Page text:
5. Athletic Development: Though sports metaphors are often used, professional coaching is different from the traditional sports coach. The athletic coach is often seen as an expert who guides and directs the behavior of individuals or teams based on his or her greater experience and knowledge. Professional coaches possess these qualities, but it is the experience and knowledge of the individual or team that determines the direction. Additionally, professional coaching, unlike athletic development, does not focus on behaviors that are being executed poorly or incorrectly. Instead, the focus is on identifying opportunity for development based on individual strengths and capabilities.

Since every conversation is dynamic, live in the moment and somewhat fluid a base structure and ‘agenda’ might cover the items below:

  • Check in since last session
  • Update/review on fieldwork/reading
  • Topic/thing the individual would like to bring into coaching today
  • Discussion and exploration and link to overall program and objectives
  • Update, continue, set new field work
  • The individual’s core themes/take-outs from the session
  • One-word/short sentence check out
  • Scheduling of next session

In some sessions, the coach may offer fieldwork in between sessions which would encourage the individual to notice, practice or do various activities in between sessions for report back eg: read article, watch a YouTube clip, do a body practice, once-off exercise or self-observation.

There are many reasons that an individual or team might choose to work with a coach, including but not limited to the following:


  • Burnout
  • Recovery from poor performance or sub optimal 360 feedback
  • Career advancement and transitioning self or team to the next level/role
  • Low skill/competency and attention to people management and team development
  • Interpersonal clashes and varying degrees of connection – often termed ‘low EQ’
  • Realities of cost cutting and possible retrenchment
  • Increased politics in matrix environments
  • Reduced trust in the authenticity of the corporate and leadership agenda
  • Exiting corporate to ‘go out on own’
  • Questions of identity, personality type and management styles
  • Questions of legacy and stewardship
  • Questions of missing mojo, meaning and inspiration ‘is this it?’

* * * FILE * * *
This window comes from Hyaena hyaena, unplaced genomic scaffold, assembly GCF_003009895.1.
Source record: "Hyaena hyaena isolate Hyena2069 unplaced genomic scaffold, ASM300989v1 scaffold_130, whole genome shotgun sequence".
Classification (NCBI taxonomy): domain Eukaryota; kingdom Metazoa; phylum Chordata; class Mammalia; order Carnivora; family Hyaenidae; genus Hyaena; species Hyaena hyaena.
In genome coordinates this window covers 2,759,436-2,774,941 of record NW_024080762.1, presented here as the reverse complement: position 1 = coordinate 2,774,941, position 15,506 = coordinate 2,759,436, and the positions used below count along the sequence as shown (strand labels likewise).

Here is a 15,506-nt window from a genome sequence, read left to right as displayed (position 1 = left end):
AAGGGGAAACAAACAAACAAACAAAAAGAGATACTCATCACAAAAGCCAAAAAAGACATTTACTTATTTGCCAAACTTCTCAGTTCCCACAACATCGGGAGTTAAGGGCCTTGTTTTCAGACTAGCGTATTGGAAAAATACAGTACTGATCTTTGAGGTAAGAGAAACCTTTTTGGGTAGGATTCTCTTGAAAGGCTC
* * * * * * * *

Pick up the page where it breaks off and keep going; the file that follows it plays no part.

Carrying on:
• There is something at stake (a challenge, stretch goal or opportunity), and it is urgent, compelling or exciting or all of the above
  • There is a gap in knowledge, skills, confidence, competency or resources
  • There is a desire to accelerate results
  • There is a lack of clarity, meaning, inspiration, well-being, connection, and there are choices to be made
  • The individual is extremely successful, and success has started to become problematic
  • Areas of work and life are out of balance, and this is creating unwanted consequences
  • One has not identified his or her core strengths and how best to leverage them.

The Coaching Process typically begins with a personal interview ‘chemistry session’ (either face-to-face or by teleconference call) to assess the individual or team’s current opportunities and challenges, define the scope of the relationship, identify priorities for action, and establish specific desired outcomes. Subsequent coaching sessions may be conducted in person or over the telephone, with each session lasting a previously established length of time. Between scheduled coaching sessions, the individual may be asked to complete specific actions that support the achievement of one’s personally prioritized goals. The coach may provide additional resources in the form of relevant articles, checklists, assessments, or models, to support the individual’s thinking and actions.


The duration of the coaching relationship varies depending on the individual’s personal needs and preferences.

  • Assessments: A variety of assessments are available to support the coaching process, depending upon the needs and circumstances of the individual or team. Assessments and stakeholder interviews provide objective information which can enhance the individual’s self-awareness as well as awareness of others and their circumstances, provide a benchmark for creating coaching goals and actionable strategies, and offer a method for evaluating progress.
  • Concepts, models and principles: A variety of concepts, models and principles drawn from the behavioral sciences, management literature, spiritual traditions and/or the arts and humanities, may be incorporated into the coaching conversation in order to increase the individual’s self-awareness and awareness of others, foster shifts in perspective, promote fresh insights, provide new frameworks for looking at opportunities and challenges, and energize and inspire the individual’s forward actions.
  • Appreciative approach: Coaching incorporates an appreciative approach. The appreciative approach is grounded in what’s right, what’s working, what’s wanted, and what’s needed to get there. Using an appreciative approach, the coach models constructive communication skills and methods the individual or team can utilize to enhance personal communication effectiveness. The appreciative approach incorporates discovery-based inquiry, proactive (as opposed to reactive) ways of managing personal opportunities and challenges, constructive framing of observations and feedback in order to elicit the most positive responses from others, and envisioning success as contrasted with focusing on problems. The appreciative approach is simple to understand and employ, but its effects in harnessing possibility thinking and goal-oriented action can be profound.